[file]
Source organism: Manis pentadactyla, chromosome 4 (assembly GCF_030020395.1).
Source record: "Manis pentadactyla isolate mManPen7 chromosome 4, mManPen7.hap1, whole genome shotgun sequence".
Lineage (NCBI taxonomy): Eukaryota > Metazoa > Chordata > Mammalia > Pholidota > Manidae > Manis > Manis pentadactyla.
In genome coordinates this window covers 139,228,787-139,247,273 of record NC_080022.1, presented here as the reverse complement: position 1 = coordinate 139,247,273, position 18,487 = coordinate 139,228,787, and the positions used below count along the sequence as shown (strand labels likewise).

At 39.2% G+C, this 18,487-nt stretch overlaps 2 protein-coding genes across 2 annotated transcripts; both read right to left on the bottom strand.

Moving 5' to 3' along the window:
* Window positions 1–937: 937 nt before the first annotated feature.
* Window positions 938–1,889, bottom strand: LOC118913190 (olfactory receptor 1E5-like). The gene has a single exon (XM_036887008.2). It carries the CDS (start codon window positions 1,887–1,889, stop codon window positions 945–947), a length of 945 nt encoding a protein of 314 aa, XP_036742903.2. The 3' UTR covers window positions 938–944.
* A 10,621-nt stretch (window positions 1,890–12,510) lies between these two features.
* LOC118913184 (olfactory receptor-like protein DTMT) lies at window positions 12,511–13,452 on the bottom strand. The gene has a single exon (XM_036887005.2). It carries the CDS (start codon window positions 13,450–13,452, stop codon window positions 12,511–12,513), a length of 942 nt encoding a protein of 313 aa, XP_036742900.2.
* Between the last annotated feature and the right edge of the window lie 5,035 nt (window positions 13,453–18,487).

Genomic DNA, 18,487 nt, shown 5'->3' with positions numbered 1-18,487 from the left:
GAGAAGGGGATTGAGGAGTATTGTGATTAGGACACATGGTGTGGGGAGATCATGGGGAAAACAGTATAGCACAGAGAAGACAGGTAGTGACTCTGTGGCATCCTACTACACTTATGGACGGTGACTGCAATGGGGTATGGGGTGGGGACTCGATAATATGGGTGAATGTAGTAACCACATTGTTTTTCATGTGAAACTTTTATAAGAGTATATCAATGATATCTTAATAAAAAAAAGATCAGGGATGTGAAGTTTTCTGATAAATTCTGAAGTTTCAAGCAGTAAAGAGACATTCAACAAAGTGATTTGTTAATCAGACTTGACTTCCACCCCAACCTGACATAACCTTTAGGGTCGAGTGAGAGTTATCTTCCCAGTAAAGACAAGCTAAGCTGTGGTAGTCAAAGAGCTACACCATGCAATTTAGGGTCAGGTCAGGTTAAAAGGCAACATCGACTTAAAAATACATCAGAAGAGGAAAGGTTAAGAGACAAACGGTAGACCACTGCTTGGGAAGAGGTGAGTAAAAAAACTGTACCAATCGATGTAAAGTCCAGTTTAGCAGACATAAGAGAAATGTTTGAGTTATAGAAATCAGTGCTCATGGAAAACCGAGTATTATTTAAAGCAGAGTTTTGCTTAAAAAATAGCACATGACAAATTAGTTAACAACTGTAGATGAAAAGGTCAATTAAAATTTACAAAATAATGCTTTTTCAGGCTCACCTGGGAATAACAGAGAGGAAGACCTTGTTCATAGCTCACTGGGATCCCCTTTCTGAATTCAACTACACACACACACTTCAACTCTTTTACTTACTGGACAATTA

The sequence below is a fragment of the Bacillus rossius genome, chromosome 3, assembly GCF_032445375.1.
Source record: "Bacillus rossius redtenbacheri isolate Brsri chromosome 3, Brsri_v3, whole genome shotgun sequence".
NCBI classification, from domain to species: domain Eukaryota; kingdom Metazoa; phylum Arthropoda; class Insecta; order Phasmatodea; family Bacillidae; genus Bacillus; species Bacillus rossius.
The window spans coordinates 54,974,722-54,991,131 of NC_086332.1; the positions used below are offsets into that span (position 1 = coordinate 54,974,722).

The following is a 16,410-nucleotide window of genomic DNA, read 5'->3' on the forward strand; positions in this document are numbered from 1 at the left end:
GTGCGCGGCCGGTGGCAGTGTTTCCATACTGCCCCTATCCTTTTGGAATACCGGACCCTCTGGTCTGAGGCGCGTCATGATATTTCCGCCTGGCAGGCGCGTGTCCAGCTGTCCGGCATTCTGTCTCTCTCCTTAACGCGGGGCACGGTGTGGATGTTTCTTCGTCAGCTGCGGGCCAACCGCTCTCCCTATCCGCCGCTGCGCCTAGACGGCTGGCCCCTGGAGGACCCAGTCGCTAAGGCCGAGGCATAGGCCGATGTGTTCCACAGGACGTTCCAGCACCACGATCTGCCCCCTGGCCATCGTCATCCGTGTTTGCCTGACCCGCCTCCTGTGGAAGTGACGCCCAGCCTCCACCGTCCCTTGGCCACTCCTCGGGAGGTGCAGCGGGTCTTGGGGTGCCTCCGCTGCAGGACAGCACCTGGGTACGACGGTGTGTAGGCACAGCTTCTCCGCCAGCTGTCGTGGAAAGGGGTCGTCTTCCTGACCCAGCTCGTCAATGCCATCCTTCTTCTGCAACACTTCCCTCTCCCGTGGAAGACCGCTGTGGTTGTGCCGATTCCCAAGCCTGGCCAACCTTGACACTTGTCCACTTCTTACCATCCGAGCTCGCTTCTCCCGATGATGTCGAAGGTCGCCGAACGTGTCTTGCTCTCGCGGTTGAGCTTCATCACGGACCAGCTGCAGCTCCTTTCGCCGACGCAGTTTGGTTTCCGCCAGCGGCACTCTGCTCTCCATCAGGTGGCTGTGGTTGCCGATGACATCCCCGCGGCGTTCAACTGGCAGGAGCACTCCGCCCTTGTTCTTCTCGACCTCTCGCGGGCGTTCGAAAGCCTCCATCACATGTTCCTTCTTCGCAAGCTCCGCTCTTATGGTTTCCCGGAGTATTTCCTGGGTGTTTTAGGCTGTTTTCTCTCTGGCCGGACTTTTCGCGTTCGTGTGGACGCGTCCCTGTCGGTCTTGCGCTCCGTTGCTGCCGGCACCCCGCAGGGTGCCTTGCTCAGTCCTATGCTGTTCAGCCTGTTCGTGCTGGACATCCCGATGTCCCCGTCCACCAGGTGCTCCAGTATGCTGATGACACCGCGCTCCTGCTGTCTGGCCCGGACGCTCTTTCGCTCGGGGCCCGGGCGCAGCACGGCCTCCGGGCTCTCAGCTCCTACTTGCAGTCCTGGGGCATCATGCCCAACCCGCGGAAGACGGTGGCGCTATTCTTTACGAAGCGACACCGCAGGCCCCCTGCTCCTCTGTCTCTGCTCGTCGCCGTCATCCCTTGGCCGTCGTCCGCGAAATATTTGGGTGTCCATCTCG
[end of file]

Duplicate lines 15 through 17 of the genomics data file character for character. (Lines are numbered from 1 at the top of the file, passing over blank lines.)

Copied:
Source record: "Bacillus rossius redtenbacheri isolate Brsri chromosome 3, Brsri_v3, whole genome shotgun sequence".
NCBI classification, from domain to species: domain Eukaryota; kingdom Metazoa; phylum Arthropoda; class Insecta; order Phasmatodea; family Bacillidae; genus Bacillus; species Bacillus rossius.
The window spans coordinates 54,974,722-54,991,131 of NC_086332.1; the positions used below are offsets into that span (position 1 = coordinate 54,974,722).